Originally laid down by Erla at Leipzig as a Bf 109F-3, 10639 was completed as a G-2/Trop in mid 1942, and sent to Gambut, Libya, joining JG 77 as Black 6. Shortly after it's arrival in early November, the aircraft sustained combat damage and forced landed at Gambut, where it was abandoned.
Captured by Australian forces soon afterwards, Black 6 was claimed as a trophy by 3 Squadron RAAF, and restored to airworthiness, complete with unit codes CV-V. The post restoration flight was carried out on 10 November, by 3 Squadron's Commanding Officer, Sqd Ldr Robert 'Bobby' Gibbs. News of the aircraft's exsistance reached 209 Group, whose demand that Black 6 be handed over to them dashed hopes of sending the fighter to Australia for display. Instead, Black 6 was flown to Lyyda, Palestine for evaluation, participating in mock combats with locally based Spitfires during late 1942 and early 1943, before being transported, by sea, to the UK.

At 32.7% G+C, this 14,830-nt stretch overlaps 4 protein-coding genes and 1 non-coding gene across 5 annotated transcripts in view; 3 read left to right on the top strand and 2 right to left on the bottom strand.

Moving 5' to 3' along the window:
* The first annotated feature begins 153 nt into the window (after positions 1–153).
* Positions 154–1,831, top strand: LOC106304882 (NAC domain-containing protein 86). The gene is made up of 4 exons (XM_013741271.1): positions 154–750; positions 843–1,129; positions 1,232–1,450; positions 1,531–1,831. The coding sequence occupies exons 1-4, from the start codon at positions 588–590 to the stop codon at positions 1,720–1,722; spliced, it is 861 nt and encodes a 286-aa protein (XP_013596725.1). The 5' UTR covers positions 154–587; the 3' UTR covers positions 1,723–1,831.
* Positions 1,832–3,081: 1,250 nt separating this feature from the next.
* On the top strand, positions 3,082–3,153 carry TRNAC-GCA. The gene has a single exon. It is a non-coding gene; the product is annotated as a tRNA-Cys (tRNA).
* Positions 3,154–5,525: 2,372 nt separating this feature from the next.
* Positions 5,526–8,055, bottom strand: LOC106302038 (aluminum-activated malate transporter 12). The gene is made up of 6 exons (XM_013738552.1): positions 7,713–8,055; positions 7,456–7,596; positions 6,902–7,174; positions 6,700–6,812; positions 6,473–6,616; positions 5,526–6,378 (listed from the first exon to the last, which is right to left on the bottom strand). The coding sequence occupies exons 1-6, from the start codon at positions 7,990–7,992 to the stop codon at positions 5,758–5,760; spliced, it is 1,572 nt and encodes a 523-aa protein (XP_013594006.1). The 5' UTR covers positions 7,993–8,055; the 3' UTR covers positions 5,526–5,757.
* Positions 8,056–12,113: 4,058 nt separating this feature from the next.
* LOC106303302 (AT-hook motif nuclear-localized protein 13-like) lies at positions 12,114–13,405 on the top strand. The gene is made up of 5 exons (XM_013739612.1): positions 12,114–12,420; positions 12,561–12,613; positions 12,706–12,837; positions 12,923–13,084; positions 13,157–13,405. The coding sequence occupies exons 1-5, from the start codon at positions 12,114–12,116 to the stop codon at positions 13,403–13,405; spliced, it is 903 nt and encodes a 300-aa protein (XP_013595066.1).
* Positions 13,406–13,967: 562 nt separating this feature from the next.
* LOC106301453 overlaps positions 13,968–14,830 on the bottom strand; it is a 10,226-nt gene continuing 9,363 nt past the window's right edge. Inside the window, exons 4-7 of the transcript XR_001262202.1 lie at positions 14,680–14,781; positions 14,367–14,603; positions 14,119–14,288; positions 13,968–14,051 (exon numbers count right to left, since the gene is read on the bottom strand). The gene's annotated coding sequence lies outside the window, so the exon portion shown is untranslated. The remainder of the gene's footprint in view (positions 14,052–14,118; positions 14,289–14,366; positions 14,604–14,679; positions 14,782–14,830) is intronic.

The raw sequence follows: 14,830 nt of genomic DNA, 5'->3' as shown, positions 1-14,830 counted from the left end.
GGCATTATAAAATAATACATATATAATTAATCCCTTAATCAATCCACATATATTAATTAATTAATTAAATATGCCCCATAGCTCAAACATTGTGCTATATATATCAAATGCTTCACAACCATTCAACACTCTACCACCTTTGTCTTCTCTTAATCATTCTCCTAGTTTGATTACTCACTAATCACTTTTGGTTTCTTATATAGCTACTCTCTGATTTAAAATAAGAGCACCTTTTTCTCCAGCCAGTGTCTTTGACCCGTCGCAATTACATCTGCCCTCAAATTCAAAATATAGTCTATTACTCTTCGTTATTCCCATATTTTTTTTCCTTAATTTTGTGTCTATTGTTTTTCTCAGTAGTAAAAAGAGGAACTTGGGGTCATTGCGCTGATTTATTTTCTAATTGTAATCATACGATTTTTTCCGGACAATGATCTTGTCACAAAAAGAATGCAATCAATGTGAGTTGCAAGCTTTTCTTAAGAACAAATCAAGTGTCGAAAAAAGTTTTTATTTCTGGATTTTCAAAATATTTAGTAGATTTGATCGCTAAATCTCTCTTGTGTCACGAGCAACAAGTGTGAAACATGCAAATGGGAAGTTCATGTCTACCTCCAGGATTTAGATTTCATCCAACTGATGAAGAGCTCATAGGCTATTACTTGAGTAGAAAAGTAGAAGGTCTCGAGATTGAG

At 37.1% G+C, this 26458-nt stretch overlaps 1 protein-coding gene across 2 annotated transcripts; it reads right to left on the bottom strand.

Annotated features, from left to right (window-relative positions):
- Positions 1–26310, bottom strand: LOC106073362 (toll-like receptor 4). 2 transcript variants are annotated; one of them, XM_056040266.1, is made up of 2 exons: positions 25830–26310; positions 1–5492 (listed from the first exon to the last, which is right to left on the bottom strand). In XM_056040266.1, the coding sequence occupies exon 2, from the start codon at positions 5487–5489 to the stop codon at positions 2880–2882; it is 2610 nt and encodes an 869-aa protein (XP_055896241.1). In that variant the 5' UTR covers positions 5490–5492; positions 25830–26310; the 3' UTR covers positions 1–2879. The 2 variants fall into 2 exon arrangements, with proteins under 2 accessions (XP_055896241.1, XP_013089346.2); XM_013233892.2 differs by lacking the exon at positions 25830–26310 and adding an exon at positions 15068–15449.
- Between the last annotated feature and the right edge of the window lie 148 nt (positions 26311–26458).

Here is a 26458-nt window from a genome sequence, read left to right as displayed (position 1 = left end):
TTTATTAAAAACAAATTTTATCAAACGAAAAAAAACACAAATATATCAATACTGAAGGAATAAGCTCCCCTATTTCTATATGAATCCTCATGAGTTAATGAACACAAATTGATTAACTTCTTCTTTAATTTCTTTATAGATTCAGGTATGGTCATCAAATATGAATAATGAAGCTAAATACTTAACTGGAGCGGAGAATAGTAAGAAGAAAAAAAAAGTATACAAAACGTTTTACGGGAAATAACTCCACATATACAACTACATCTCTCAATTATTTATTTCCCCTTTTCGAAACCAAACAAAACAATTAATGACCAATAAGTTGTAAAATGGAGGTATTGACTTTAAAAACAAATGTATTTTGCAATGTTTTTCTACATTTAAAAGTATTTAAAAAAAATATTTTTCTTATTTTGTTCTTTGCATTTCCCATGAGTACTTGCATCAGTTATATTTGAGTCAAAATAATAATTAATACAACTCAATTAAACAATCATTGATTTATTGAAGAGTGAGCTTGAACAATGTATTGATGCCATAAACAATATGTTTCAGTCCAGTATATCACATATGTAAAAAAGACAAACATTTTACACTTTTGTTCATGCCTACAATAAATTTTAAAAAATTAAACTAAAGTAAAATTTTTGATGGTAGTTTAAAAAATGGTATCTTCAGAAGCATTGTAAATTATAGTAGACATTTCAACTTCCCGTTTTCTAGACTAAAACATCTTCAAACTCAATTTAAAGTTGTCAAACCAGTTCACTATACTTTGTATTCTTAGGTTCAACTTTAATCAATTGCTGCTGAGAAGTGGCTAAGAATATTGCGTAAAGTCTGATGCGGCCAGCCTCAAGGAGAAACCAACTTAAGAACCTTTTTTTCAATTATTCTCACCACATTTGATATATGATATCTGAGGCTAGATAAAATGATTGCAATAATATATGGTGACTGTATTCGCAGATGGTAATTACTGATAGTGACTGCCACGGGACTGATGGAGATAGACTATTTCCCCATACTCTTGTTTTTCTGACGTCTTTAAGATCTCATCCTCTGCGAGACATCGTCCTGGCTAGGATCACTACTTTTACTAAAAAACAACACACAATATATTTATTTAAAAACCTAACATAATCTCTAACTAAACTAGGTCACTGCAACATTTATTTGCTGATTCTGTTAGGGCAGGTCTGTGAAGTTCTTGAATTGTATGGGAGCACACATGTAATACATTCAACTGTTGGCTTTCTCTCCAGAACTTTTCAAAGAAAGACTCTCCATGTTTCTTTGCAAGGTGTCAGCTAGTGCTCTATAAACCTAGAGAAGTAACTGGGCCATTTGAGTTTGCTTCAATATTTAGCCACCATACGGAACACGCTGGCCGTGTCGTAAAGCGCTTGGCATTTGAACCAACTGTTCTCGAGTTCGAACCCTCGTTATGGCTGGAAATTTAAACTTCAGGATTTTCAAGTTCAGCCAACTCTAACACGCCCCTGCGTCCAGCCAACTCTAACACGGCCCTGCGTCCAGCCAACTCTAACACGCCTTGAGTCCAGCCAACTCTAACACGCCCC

10639 arrived at Collyweston on 26 December 1943, and was issued with RAF serial RN228. After making it's first flight from British soil on 19 February 1944, RN228 remained with 1426 Flight until that unit was disbanded in early 1945, at which point the aircraft began a short stint with the Tangmere based Enemy Aircraft Flight of the Central Fighter Establishment. Following the end of the war, the aircraft did the usual round of displays and storage, taking in the 1949 Horse Guards Parade, and spending time at Sealand, Stanmore Park Wroughton and Fulbeck.